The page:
Cloud computing, in its most basic definition, is a shared pool of powerful computing resources delivering the home and business various kinds of services including application access and storage, management and processing of data without the need for a physical computer. With cloud computing, you pay only for the services you use, providing the user with a reduction in unnecessary infrastructure costs and back-end savings by creating an economy of scale.
What are the benefits of cloud computing?
Similar to an electricity or gas utility, with cloud services, you only pay for what you use, and management of hardware and software is managed by technology vendors such as Microsoft or AWS. Cloud-based applications such as productivity, accounting, and marketing, can be running in days with the user in any location merely opening a web browser, logging in and away you go.
- Cost: Cloud computing costs a lot less to use than operating your infrastructure since you don’t have to buy physical hardware.
- Scalability: If you want to upgrade your service, you can do so on the fly at the click of a button without much hassle. Compare that to buying new hardware and swapping it out every time you want to upgrade.
- Security: Most cloud service providers have extensive guidelines and dedicated teams for managing the security and integrity of the data and associated operations.
- Backup and Redundancy: There are multiple data centres located all around the world, even if one goes down, there are backup options so that your work or business isn’t affected.
- Efficiency: Cloud, in terms of both productivity and speed, is unmatched by physical servers. Unlike the latter where you have to think about hardware setup, software loading and IT management chores, in the cloud, you can effortlessly deploy services on demand without any need for prior provisioning so you can focus on your business goals.
- Performance: Data centres are equipped with the latest and greatest hardware and software with reduced latencies and more significant economies of scale to provide cloud users with the best and most secure IT platforms.
Thus accessibility, affordability and above all efficiency, the key aspects of cloud computing which make it suitable for you, as well as everyone else’s needs.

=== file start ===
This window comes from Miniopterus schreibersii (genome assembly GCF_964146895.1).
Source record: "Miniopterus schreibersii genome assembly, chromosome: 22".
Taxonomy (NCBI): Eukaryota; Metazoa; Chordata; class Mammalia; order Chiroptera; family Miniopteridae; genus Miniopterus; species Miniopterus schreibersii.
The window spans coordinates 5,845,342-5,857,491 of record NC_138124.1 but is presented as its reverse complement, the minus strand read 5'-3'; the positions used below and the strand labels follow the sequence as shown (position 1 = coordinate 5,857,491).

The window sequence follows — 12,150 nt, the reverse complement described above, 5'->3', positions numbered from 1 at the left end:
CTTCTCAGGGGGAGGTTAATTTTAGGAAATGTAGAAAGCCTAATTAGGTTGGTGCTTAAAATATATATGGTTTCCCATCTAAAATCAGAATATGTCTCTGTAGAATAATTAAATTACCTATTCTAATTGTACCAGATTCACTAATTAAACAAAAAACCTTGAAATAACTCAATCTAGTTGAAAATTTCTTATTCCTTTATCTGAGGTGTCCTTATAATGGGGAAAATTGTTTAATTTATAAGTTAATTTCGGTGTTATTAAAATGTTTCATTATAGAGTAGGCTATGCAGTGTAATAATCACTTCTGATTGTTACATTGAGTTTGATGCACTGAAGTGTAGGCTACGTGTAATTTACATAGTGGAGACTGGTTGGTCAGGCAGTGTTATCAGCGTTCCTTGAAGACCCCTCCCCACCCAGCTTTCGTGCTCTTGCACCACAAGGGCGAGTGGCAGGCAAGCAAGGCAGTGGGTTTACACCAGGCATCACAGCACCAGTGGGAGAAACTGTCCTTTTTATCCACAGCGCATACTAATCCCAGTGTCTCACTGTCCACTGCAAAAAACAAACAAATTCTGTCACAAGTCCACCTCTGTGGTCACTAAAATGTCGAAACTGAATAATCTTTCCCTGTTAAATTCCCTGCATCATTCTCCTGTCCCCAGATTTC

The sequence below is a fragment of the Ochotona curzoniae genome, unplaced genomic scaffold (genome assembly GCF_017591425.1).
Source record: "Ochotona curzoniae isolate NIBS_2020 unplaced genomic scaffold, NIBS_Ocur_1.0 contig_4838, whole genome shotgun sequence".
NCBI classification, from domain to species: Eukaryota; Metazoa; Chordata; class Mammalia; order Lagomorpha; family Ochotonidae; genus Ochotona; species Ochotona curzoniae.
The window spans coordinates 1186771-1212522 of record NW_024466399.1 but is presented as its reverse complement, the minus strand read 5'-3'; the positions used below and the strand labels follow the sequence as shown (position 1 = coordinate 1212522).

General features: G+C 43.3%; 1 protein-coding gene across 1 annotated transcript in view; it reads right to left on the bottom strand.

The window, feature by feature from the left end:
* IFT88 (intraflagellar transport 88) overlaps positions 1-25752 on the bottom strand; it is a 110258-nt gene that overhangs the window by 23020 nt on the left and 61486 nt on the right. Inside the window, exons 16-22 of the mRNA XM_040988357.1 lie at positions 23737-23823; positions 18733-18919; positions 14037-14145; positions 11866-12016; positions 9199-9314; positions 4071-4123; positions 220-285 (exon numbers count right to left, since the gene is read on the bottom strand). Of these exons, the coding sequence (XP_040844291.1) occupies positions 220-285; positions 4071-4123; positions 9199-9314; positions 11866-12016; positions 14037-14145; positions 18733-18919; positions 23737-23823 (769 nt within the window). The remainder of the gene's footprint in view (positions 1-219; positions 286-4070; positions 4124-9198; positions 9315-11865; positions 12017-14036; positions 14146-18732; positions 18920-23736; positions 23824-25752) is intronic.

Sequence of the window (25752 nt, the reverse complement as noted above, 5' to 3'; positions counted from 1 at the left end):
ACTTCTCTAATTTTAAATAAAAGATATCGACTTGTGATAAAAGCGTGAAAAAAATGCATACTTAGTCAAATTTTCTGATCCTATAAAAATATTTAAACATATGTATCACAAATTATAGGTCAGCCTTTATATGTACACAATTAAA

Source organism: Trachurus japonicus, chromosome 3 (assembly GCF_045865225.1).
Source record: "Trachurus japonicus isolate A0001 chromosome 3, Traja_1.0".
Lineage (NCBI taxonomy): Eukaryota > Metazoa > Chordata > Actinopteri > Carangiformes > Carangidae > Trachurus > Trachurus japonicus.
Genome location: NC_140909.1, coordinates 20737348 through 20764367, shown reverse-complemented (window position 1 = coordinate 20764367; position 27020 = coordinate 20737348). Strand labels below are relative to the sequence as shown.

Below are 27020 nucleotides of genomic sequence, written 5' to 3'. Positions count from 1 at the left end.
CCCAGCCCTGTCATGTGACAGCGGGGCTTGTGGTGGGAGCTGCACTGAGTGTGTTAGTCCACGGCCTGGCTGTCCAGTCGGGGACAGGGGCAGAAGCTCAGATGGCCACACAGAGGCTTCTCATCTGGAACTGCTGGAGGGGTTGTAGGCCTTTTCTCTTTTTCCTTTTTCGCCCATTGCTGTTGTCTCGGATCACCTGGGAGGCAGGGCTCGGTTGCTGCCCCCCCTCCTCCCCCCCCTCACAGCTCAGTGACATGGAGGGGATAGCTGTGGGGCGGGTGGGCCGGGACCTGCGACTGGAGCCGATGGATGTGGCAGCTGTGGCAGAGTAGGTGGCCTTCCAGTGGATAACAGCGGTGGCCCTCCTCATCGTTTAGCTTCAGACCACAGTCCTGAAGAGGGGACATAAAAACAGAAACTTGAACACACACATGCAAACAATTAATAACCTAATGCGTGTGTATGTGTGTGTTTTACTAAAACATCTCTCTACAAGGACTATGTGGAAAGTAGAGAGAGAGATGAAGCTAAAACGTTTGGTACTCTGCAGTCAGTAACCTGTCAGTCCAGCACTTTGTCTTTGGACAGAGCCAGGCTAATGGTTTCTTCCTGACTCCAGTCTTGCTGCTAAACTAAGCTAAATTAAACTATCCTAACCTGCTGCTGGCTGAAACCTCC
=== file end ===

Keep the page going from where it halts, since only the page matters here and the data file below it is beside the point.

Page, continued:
What are the types of cloud?
Public Cloud: These are cloud services provided by a third party who delivers computing resources and other kinds of services over the internet. The data centres and other infrastructure is wholly owned by the cloud service provider. Microsoft’s Azure platform and Amazon Web Services are both provide public cloud platforms.
Private Cloud: It refers to the computing resources dedicated to a single organisation only and as the name suggests for their own use and the infrastructure is kept on a private network.
Hybrid Cloud: This, as the name aptly suggests, is a combination of the above two using technologies that allow data and services to be shared between the private and public cloud so as to tailor the experience to the customer’s individual needs. It gives you a lot of legroom to customise or change things to your need.
Cloud Computing – Services At A Glance
Iaas: It stands for infrastructure as a service where a cloud provider gives you virtual infrastructure like VMs, storage, network and associated OS over the internet.
Paas: It stands for ‘platform as a service’ where the cloud provider gives you hardware and software. In essence, a platform where you can run your tools without worrying about the underlying infrastructure like servers, storage, network or even deployment.
Saas: ‘Saas’ or software as a service is a way of delivering software services over the internet like analytics tools, security tools, applications etc. Things like facial recognition services, data traffic analysing tools come under it.
Olikka is a leader in cloud adoption and partner actively with AWS as well as Microsoft, if you’d like to have a chat about your move to cloud then get in touch today, click here.